‘The Right Is Mean, and the Left Is Foul’

Deal W. Hudson
Published April 2, 2009

The rising temperature of the debate over President Barack Obama’s scheduled visit to Notre Dame has created some heated rhetoric on both sides. Bishop Robert Lynch of St. Petersburg criticized Notre Dame’s decision but was himself criticized for complaining about the “uncivil and venomous” comments made by those opposing the honor being bestowed on President Obama.

Bishop Lynch is exactly right in raising this concern. Here is what he says:

The rhetoric being employed is so uncivil and venomous that it weakens the case we place before our fellow citizens, alienates young college-age students who believe the older generation is behaving like an angry child, and they do not wish to be any part of that, and ill-serves the cause of life (emphasis added).

Granted, some will label as uncivil any assertion about the truth of the Catholic Faith. These tactical accusations of incivility are exactly what they appear to be – an attempt to silence and discredit all who defend the Church. Putting that tactic aside, it does weaken our case for orthodoxy when it is couched in vicious name-calling, profanity, and unsupported generalizations.

Some say the coarseness of their rhetoric is justified by the truth they speak or by the crimes they decry, such as abortion. In my opinion, they either don’t care about persuading anyone who’s listening, or they don’t know they’re providing an excuse for people to ignore what they say. A good illustration of that approach is the effort of Randall Terry at Notre Dame. Terry has gone to such an extreme that Archbishop Raymond Burke had to dissociate himself from the use Terry was making of his comments.

The last thing orthodox Catholics need to do is bring discredit to a bishop who has the courage to speak his mind.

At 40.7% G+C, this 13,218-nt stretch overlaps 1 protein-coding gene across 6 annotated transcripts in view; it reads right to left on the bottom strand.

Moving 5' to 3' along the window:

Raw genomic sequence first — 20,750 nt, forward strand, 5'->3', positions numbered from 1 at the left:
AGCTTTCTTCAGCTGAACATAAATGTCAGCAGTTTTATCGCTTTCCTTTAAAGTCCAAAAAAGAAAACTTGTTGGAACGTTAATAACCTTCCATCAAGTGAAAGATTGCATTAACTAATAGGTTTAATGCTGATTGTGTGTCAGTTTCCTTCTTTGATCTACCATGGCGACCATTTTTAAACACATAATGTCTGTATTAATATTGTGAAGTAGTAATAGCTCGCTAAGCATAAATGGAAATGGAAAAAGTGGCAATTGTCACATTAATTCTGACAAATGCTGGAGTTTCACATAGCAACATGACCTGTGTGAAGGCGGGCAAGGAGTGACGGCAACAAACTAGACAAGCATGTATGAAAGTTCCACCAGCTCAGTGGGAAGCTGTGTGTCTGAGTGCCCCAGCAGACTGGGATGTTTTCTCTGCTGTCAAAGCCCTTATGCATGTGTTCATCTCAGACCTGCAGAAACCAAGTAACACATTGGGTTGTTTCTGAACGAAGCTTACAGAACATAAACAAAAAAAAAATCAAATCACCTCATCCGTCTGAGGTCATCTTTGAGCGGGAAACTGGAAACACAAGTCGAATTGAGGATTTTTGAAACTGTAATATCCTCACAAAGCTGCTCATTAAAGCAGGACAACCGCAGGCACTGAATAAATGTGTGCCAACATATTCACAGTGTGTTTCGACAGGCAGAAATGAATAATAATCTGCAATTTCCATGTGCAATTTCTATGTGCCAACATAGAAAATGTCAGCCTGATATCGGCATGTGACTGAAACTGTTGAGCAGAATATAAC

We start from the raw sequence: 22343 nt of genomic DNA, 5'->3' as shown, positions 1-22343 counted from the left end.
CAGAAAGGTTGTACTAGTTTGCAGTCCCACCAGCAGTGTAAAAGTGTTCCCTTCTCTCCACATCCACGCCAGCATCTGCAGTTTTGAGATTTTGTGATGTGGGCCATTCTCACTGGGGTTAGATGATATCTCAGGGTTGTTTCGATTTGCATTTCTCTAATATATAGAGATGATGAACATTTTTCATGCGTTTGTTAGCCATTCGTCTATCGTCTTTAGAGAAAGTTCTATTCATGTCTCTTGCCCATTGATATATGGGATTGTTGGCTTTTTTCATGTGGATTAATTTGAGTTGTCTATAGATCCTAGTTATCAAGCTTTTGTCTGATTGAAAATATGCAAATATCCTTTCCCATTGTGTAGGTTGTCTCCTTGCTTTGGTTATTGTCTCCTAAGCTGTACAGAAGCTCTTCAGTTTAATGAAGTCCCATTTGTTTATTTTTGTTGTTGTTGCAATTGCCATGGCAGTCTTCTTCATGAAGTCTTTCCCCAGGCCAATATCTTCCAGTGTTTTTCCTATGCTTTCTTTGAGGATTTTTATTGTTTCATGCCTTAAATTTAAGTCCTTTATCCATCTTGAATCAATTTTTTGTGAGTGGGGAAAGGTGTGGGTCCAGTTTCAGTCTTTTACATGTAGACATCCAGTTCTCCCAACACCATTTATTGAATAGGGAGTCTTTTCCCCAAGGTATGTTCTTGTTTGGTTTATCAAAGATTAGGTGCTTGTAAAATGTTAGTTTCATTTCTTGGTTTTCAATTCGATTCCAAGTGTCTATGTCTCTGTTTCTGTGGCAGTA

Archbishop Charles Chaput, another bishop who speaks his mind, recently spoke in an interview with the Pew Forum on Religion and Public Life about his experience with e-mail rudeness. He attributes the vitriol to the “immediacy” of Internet communication, “which means we immediately speak out of our emotions rather than write a letter.” Just as important is anonymity behind which most people hide when making comments or posting on Web sites.

Some of the most vicious e-mails Archbishop Chaput has received, he says, are from “Catholic conservatives” who want him to excommunicate pro-abortion Catholic politicians. But he has noticed an interesting difference between how conservatives and liberals are impolite.

“The Left mail I get will use terrible words but be less vitriolic. They use the F-word and things like that, call me names like that. The Right is meaner, but they’re not as foul.”

The Right is mean, and the Left is foul – that observation matches my experience in the virtual world. The Left often resorts to expletives to express their disapproval; whereas the Right, including Catholic conservatives, will indict your faith, your intelligence, and your love for your mother if you happen to disappoint them.

Rudeness has nearly become the rule, rather than the exception, on the Internet. Blogs, forums, e-mails, and comment sections are hothouses for the unedited savagery of the miscreant, the coward, and the Pharisee. Yet it is the place where we have chosen to speak with a Catholic voice. As Archbishop Chaput has said of his own reaction to hateful e-mails: “The Lord reminds us that we are sheep among wolves, but it’s important for us not to become wolves ourselves because of our experience.”